I also think it can be somewhat misleading to use an argument like “early modern audiences would have responded thusly.” While early modern audiences were certainly operating within a different cultural framework, that doesn’t mean they all responded to everything the same way, like some sort of hive mind. Even at the time there could be differing opinions and interpretations. We have John Fletcher responding with The Tamer Tamed, for example, indicating that not everyone in the audience may have been comfortable with what was happening in The Taming of the Shrew.

    • Great point – individual members of the audience would doubtless have responded differently to the play, and imagining that all individuals thought the exact same way in the period is definitely simplifying matters.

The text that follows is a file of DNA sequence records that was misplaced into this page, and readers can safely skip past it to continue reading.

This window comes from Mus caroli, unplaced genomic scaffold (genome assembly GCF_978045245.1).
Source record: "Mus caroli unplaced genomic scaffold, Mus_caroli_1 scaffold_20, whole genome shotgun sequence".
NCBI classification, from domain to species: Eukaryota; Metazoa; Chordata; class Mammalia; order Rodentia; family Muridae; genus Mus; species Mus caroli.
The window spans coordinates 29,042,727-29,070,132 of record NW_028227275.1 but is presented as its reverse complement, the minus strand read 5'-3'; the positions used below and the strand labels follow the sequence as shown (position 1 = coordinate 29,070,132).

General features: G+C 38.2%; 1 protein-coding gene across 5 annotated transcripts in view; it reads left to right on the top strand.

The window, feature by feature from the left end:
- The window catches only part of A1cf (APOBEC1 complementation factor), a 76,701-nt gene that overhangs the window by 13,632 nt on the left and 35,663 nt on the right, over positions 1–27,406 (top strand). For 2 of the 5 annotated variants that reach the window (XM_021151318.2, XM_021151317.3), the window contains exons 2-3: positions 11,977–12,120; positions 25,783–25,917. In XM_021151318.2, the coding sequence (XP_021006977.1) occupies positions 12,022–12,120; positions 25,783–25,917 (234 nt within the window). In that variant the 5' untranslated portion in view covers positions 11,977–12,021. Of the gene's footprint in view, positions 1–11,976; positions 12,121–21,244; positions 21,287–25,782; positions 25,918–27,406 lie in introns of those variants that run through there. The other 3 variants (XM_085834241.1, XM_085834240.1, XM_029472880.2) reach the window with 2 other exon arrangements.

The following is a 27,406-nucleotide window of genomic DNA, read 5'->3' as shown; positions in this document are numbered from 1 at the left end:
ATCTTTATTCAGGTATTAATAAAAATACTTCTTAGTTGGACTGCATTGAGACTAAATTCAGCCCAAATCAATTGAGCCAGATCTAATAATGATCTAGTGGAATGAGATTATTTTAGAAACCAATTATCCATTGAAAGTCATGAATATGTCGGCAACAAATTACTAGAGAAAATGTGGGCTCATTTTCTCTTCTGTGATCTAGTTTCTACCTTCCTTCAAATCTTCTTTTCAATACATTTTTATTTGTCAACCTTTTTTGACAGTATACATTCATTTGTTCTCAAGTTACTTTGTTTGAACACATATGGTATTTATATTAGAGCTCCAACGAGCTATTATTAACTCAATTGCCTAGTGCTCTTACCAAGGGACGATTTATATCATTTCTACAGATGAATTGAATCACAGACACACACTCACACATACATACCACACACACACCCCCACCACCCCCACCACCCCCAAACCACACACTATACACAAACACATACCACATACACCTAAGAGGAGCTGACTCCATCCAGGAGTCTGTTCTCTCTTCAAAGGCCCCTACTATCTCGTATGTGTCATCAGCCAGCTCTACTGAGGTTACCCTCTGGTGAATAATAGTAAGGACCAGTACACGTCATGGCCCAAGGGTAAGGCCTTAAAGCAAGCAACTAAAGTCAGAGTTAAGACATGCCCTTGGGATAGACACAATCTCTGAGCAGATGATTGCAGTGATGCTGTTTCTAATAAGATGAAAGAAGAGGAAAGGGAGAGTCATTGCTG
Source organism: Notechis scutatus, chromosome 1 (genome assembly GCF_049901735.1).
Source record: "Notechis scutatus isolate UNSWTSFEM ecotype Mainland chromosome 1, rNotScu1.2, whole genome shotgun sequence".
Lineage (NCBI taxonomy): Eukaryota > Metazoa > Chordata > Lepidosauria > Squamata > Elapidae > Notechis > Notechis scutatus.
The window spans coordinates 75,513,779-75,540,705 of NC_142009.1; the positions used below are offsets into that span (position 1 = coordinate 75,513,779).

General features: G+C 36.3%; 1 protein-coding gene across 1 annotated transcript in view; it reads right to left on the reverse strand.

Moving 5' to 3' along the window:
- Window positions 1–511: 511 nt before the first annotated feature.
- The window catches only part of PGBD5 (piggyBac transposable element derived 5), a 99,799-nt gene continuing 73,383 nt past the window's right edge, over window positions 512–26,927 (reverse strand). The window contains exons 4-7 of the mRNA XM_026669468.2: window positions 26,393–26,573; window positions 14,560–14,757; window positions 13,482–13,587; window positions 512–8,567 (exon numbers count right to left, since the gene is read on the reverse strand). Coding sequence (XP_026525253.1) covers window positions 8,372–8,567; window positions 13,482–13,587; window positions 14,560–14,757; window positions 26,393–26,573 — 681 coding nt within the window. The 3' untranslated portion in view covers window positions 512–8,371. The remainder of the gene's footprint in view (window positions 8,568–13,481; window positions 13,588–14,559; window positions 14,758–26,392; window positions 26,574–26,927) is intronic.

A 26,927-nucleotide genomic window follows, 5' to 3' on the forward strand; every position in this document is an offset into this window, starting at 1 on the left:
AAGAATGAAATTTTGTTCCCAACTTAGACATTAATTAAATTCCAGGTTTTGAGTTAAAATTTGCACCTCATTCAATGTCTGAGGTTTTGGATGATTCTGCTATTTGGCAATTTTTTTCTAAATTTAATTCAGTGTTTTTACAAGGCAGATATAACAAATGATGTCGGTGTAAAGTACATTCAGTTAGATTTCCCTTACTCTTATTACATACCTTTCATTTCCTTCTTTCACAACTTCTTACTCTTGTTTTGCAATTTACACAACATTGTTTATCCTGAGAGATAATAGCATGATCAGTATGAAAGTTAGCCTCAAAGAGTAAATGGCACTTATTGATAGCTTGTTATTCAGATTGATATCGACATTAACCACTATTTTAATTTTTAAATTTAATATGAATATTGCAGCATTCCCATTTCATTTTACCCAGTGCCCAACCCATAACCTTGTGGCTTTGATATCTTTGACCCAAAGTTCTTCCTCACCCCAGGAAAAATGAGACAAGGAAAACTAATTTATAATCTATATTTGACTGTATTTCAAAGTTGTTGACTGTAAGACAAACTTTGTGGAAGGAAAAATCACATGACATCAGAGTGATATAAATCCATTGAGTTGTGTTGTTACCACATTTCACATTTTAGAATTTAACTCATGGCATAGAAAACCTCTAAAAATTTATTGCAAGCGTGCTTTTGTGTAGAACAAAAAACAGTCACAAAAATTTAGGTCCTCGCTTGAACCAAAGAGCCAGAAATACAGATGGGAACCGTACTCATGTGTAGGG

2. The Taming of the Shrew is my favorite play by Shakespeare. If you look at the frame story surrounding it, you can see that he is presenting a ridiculously misogynistic attitude and then undermining it with the frame story.

    I think Shakespeare was a feminist. Look at Shylock! Look at Rosalind.

    I think this play is hysterical and subversive because that final speech by Katherina is completely over the top, and probably most playgoers couldn’t see it as over the top. Which is the point.

    Shakespeare usually appears to be saying one thing, and is actually challenging the very thing he appears to be presenting by a side story which turns the main story completely on its head…

    • I agree, the final speech by Kate is a pivotal one for the whole play. It does seem pretty ridiculous and over the top, which is why I’ve usually seen it delivered with a heavy dose of irony (although I seem to remember that in the Burton/Taylor film Elizabeth Taylor was a little closer to sincerity; it’s been a while since I saw it though, so I can’t remember precisely).